When Peter Fornstam was awarded the UNIC Achievement Award in the summer of 2019 he probably didn’t expect that less than a year later his would be the last major cinema chain in Europe keeping the projectors lights burning. But the man who is not only Director of Svenska Bio, but also Chairman of the Swedish Exhibitors’ Association and member of Sweden’s Filmägarnas Kontrollbyrå, is the third-generation of the family controlled business. Some of his cinemas across 47 cities in Sweden have been around since the Spanish Flu outbreak in 1918, so he could be forgiven for not panicking and taking a long term perspective. In this exclusive interview with Celluloid Junkie he talk about keeping staff safe, attracting audiences to cinemas even when there are no new films and what it’s like to have become Europe’s largest cinema chain (*in terms of BO) by accident. Fornstam truly embodies the Swedish C19 exceptionalism.
Celluloid Junkie: What were your plans for Swedish cinema in 2020 before Covid19?
Peter Fornstam: For 2020, we were under construction with a bunch of theatres – everything from building a brand new site to adding a screen here, updating a lobby there. Some of those plans are still going ahead, the rest has been put on hold. A five-plex will be ready at the end of June and the reason we went ahead was that the landlord had another building which we were operating in that wasn’t sound. So we wanted to go ahead as the landlord wanted us out for structural reasons. We also continue building an eight-plex with a 20 metre wide screen – the largest in Sweden in the city of Eskilstuna – due in November.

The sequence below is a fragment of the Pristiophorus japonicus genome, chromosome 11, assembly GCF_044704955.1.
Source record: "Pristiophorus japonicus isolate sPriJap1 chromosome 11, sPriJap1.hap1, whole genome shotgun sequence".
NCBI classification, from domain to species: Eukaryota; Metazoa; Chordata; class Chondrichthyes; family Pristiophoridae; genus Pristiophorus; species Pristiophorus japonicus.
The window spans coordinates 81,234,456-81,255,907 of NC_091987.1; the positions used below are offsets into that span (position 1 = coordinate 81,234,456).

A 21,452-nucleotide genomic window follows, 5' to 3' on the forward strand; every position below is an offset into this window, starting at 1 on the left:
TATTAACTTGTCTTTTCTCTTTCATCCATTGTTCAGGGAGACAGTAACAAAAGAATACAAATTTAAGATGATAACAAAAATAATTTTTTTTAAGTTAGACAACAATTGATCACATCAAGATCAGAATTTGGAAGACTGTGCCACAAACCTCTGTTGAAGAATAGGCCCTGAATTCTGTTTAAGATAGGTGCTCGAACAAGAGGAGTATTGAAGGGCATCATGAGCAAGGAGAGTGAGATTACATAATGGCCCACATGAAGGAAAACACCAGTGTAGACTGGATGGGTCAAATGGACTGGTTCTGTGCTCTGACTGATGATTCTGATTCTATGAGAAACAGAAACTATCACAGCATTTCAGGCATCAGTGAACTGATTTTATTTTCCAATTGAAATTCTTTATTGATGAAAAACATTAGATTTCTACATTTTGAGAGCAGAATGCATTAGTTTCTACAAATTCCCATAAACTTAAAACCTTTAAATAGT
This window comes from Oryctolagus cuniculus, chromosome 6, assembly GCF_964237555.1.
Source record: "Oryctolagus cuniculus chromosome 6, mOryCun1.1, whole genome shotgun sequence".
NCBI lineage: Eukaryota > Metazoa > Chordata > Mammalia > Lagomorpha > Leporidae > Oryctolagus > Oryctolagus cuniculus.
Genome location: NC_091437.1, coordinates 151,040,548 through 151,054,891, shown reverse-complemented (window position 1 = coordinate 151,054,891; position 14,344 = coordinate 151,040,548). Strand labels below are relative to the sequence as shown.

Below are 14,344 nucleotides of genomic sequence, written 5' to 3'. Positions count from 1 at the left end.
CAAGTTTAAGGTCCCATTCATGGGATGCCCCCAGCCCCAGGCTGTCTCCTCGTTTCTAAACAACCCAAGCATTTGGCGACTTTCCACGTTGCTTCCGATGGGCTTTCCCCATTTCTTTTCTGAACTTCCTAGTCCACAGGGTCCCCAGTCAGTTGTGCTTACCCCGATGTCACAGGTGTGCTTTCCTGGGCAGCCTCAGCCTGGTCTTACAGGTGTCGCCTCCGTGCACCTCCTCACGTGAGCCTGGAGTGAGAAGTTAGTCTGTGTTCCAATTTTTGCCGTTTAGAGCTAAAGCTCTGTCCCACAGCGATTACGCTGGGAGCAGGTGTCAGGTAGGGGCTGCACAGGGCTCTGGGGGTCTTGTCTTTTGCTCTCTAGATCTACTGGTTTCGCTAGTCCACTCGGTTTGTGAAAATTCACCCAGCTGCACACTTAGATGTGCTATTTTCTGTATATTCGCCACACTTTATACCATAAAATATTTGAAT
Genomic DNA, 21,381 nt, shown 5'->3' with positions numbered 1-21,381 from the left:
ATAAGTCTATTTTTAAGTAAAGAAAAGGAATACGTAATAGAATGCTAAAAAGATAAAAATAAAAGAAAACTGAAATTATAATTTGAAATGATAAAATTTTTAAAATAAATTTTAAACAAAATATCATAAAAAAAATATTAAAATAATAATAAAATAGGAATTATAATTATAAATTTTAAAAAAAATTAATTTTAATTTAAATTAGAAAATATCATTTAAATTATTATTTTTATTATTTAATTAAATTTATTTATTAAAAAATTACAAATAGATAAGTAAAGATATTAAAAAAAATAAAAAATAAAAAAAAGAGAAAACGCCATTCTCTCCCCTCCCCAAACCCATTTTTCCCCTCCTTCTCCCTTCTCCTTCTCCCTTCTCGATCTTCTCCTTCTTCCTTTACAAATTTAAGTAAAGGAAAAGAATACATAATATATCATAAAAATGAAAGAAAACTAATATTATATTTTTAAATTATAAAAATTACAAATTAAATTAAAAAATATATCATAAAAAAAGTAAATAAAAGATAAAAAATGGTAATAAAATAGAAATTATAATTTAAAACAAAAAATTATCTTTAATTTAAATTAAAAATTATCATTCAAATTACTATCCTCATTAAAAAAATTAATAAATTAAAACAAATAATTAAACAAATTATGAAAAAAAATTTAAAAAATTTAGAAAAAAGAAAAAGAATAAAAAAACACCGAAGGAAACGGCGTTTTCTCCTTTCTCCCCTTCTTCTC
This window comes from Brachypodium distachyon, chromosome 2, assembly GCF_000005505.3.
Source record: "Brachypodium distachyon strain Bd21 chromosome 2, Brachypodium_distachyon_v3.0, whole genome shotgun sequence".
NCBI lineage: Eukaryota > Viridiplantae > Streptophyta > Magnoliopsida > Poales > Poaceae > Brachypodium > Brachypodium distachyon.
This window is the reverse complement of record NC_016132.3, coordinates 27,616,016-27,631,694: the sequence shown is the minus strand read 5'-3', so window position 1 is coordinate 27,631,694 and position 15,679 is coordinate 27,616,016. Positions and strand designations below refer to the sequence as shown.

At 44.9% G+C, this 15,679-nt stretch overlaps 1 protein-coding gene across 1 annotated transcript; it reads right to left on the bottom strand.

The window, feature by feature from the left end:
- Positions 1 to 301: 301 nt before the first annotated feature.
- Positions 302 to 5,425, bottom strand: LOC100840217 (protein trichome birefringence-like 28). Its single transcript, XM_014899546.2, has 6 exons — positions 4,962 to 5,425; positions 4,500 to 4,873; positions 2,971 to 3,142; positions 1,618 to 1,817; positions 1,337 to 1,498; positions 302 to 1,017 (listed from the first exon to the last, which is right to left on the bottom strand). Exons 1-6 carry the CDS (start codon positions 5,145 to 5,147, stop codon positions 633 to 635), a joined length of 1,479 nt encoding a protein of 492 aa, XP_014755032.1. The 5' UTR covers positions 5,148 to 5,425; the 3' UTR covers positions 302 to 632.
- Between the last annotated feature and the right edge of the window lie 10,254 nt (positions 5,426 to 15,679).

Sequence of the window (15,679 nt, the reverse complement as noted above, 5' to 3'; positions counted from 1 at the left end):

CJ: How does it feel to be Europe’s biggest operator by BO revenue?
Fornstam: I must admit I feel sad. I wish that wasn’t the case. I am happy that we kept the doors open and that we are still operating. I wish everyone was operating.
CJ: What safety precautions are you taking?
Fornstam: Currently, the precautions are no more than 50 people in the auditorium – so what we’ve done in every theatre is that we have halved the capacity – and that was our own decision. We emphasised to the staff to wash their hands, to keep hand sanitising fluid available at all times to clean hands, keep a distance if there is a line at the box office. Swedes are the kind of people who follow the rules. Stockholm will stay open – we’ve run pictures to Bio on Demand which is Cinema On Demand. You can choose your own movie and have your own screen with your friends. You can also rent a screen and run video games on it. I some cities this has been very successful.